Precious Resources

BY Kai Andersen, Tiffany Hill and Kathryn Drury Wagner | October 31, 2016 | Feature Features

Hawai‘i is home to a vibrant arts scene: a powerful energy that resounds through the islands, into the Pacific and beyond. Of course, our artistic visionaries need support, and that's where generous donors come in, boosting creative efforts so that they can benefit the entire community. Together, these two forces—arts and philanthropy—blend to enrich our lives in ways immeasurable.
Kama‘aina Christmas is the only time one can dine in the Honolulu Museum of Art's galleries.

Fete of the Season
It’s starting to sound a lot like Christmas—Kama‘aina Christmas, that is. Honolulu Museum of Art’s premier fundraising event is now in its 31st year. “It’s the only time you can eat dinner in the art gallery surrounded by art with your friends. It’s such a wonderful kickoff to the holiday season,” says this year’s chair, Lori Harrison. The black-tie event, held Dec. 10, will be a Jingle Bell Rock theme, supported by a Beatles tribute band, Rubber Soul and a delicious menu by Roy Yamaguchi. Tables were sold out by August. So, just what is it about this event that makes it so successful? “We’ve built an event that is meaningful to people,” says Vi Loo, chairman of the museum’s board. “Old friends get together, and new friends come together. It’s a celebration of a wonderful year and kicking off the new one. And every event is different because every chair leaves a handprint.” This year, there will be an art sale in addition to the silent auction. “We wanted to bring in not just established artists, but also up-and-coming artists,” says Harrison. “We want to expose them to the community.” On the silent-auction side, there’s a hard-to-score stay at Twin Farms in Vermont, ranked as one of the best accommodations in the world. This also marks the first year the museum has a corporate sponsor, Saks Fifth Avenue. Last year’s event netted nearly $700,000 for the museum. There was an added bonus too: snow. “We had truckloads of snow. It was a traditional Christmas—with carolers,” says Loo. “The husband of the chair didn’t realize he’d have to be involved in shoveling.” It will be hard to top that, but we’re sure Harrison has something up her sleeve. Tables $10,000-$50,000, 700 S. Beretania St., Makiki/Ward, O‘ahu, 532.8700,

Going Public!
This year, Ala Moana Center got the attention of island culturati when it added three new sculptures to its public art collection. Pieces like Gerard Tsutakawa’s “Kia‘i” and a contribution by mega-star Yayoi Kusama joined existing works by Bumpei Akaji, Edward Brownlee and George Tsutakawa. Local art consultant Kelly Sueda spent nearly two years curating the new pieces on display. Now comes its latest addition from artist Stephen Freedman. Born in South Africa, the acclaimed talent now lives on Hawai‘i Island. His sculptures have been featured in over 100 exhibitions and reside in many public, private and museum collections, including the Los Angeles County Museum of Art and The Getty museum. Freedman’s “Memory Containers” is on view at the Mall Level 2, Diamond Head Wing, near Bulgari. The three diamond-shaped forms originally contained text which read: “The words form cages but the letters are open windows through which meaning escapes,” which intriguingly faded after firing. 1450 Ala Moana Blvd., Ala Moana/Kapiolani, O‘ahu, 955.9517,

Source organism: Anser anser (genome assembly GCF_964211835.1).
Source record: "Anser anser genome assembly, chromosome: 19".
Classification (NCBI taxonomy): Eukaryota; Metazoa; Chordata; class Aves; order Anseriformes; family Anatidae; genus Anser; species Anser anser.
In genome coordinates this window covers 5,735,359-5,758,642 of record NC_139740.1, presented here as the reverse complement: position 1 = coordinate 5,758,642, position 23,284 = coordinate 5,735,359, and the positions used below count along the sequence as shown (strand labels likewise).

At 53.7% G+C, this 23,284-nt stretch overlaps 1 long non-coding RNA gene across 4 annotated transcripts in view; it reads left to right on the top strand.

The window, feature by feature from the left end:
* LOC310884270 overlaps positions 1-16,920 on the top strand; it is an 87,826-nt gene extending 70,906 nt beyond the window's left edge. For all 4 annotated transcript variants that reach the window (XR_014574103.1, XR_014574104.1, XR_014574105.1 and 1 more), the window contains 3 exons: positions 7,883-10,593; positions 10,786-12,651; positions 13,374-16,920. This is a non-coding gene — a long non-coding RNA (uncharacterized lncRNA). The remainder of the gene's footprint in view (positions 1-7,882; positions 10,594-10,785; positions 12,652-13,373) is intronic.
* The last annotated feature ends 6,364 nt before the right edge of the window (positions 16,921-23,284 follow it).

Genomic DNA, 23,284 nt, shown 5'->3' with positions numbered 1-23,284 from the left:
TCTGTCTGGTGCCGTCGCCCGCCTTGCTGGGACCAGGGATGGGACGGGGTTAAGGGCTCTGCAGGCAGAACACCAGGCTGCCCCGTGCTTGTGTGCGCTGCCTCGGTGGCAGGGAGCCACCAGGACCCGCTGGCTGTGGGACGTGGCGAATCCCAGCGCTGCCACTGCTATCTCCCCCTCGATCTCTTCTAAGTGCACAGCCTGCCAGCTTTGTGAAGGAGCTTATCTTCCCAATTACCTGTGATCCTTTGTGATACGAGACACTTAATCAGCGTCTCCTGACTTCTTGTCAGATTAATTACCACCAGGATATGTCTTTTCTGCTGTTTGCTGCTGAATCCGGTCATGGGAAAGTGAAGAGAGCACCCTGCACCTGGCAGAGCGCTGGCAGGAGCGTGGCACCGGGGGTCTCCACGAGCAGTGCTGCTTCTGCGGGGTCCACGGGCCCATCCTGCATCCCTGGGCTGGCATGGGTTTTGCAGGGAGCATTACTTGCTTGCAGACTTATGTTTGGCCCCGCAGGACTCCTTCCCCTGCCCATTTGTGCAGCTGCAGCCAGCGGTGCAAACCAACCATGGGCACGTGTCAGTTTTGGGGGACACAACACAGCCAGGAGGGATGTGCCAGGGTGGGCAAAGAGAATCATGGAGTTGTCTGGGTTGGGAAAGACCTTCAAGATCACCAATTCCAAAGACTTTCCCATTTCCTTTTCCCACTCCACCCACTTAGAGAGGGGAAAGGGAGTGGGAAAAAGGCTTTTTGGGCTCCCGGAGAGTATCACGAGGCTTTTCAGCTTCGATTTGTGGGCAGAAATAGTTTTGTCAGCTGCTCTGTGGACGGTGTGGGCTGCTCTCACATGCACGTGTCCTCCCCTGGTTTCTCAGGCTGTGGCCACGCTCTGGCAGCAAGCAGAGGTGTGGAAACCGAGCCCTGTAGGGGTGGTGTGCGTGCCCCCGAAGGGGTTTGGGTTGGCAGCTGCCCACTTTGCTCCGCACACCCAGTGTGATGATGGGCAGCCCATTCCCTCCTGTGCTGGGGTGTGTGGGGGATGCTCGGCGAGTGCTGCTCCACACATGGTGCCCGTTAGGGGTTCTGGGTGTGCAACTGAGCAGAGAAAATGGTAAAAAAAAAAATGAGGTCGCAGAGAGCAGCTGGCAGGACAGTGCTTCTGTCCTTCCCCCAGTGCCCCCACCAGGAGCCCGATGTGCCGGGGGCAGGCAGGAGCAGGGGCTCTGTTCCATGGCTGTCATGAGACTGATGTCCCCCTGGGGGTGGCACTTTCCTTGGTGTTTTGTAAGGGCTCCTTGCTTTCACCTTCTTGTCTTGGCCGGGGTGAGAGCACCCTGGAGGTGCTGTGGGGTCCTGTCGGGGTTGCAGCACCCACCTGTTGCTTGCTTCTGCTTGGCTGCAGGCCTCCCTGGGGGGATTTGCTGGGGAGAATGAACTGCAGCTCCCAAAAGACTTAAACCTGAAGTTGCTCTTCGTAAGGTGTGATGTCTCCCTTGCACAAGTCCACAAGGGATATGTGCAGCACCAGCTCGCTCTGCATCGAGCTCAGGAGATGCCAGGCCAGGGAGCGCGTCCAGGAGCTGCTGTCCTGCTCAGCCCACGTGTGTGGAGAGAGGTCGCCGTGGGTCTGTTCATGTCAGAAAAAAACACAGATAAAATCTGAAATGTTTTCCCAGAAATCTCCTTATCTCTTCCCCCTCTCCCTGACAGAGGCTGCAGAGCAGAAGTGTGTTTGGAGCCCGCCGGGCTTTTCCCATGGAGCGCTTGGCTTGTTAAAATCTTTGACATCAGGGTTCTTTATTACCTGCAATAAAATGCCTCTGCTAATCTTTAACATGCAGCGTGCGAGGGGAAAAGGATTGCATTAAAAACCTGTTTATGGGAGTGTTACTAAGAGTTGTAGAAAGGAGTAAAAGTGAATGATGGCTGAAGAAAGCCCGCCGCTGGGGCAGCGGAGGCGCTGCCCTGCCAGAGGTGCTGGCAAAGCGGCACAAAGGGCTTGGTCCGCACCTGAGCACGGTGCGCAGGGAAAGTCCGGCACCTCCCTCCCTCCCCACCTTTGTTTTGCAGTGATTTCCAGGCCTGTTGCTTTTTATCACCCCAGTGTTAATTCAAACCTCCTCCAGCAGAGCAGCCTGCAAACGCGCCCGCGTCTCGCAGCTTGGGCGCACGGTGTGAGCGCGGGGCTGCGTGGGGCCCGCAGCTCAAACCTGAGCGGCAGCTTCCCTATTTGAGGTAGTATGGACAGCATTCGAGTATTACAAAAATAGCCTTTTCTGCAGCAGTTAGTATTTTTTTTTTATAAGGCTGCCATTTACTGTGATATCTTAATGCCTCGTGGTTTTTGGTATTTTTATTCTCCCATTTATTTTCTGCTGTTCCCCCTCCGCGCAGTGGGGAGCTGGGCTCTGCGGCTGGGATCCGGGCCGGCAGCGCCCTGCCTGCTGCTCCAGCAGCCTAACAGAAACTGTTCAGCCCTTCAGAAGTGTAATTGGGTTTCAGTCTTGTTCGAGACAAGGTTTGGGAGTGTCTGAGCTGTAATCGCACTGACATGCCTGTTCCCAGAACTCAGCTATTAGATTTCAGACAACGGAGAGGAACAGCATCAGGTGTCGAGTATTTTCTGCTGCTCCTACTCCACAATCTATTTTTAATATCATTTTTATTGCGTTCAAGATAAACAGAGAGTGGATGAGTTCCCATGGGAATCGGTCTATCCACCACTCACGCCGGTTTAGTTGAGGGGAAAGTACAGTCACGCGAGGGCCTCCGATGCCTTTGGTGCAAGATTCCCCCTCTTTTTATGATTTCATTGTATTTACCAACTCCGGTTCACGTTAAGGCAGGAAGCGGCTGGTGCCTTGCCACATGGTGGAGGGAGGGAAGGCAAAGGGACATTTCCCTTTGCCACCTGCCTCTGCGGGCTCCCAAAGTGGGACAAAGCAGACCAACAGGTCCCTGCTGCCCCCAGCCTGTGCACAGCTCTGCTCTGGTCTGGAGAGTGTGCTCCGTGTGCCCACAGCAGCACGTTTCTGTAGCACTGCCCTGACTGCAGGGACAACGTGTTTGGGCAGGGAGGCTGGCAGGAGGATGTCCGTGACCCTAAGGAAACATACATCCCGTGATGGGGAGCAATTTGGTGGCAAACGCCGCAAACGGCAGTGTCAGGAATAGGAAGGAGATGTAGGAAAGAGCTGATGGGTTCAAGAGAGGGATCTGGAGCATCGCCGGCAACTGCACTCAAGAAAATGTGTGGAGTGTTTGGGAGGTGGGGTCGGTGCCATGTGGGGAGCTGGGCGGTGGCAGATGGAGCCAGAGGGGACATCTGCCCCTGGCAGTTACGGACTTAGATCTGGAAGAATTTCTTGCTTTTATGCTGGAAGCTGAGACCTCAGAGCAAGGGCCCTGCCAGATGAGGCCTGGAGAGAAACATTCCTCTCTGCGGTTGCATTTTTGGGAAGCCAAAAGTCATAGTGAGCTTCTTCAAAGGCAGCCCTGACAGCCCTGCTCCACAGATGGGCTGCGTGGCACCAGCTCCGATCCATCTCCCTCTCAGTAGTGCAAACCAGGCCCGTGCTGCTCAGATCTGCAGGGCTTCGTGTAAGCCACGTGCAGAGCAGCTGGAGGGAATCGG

Chic Centennial
There is nothing quite like the nonprofit Hui No‘eau Visual Arts Center, set in the rolling hills of Makawao. Its home is the Kaluanui Estate, which was built by the noted Baldwin family in 1917. The Mediterranean design was the handiwork of prominent isle architect C.W. Dickey, whose signature style can also be seen in prominent buildings in Downtown Honolulu. Fittingly, the Valley Isle arts mecca will celebrate the 100th anniversary of the building as part of its largest annual fundraiser, Art Affair 2017, which just happens to be the 25th edition of this fete—on Feb. 25. We couldn’t think of a better way to support the Hui than feast on a dinner created by chef Bev Gannon and Celebrations Catering. Of course, there will be both a silent and live auction, as well as live music and dancing. And better yet, all tickets are partially tax-deductible. Cheers! 5pm, premium individual tickets $250, premium table of 10 $2,500, 2841 Baldwin Ave., Makawao, Maui, 572.6560,

Backstage With Shep Gordon
Arts and entertainment fans can now get the inside scoop from a true mensch (Yiddish for “nice guy”). Shep Gordon is a Valley Isle fixture and legendary music manager. Read all about his career in his new autobiography, They Call Me Supermensch: A Backstage Pass to the Amazing Worlds of Film, Food, and Rock’n’Roll. In it, he covers his five decades in the biz, and he’s hard to top. He’s been an agent for the likes of Blondie, Alice Cooper and Teddy Pendergrass, as well as a film producer (Kiss of the Spider Woman, among others). Trying his hand as a writer, he says, was different: “I learned how hard it is to keep your voice when writing. It upped my respect for all autobiography writers who do it well, like Norman Lear and Keith Richards.” Gordon is also a leader in the celebrichef movement, aiding the careers of Emeril Lagasse, Wolfgang Puck and Nobuyuki “Nobu” Matsuhisa. We suspect his new book will be as deliciously inspired.

Photography Courtesy Of: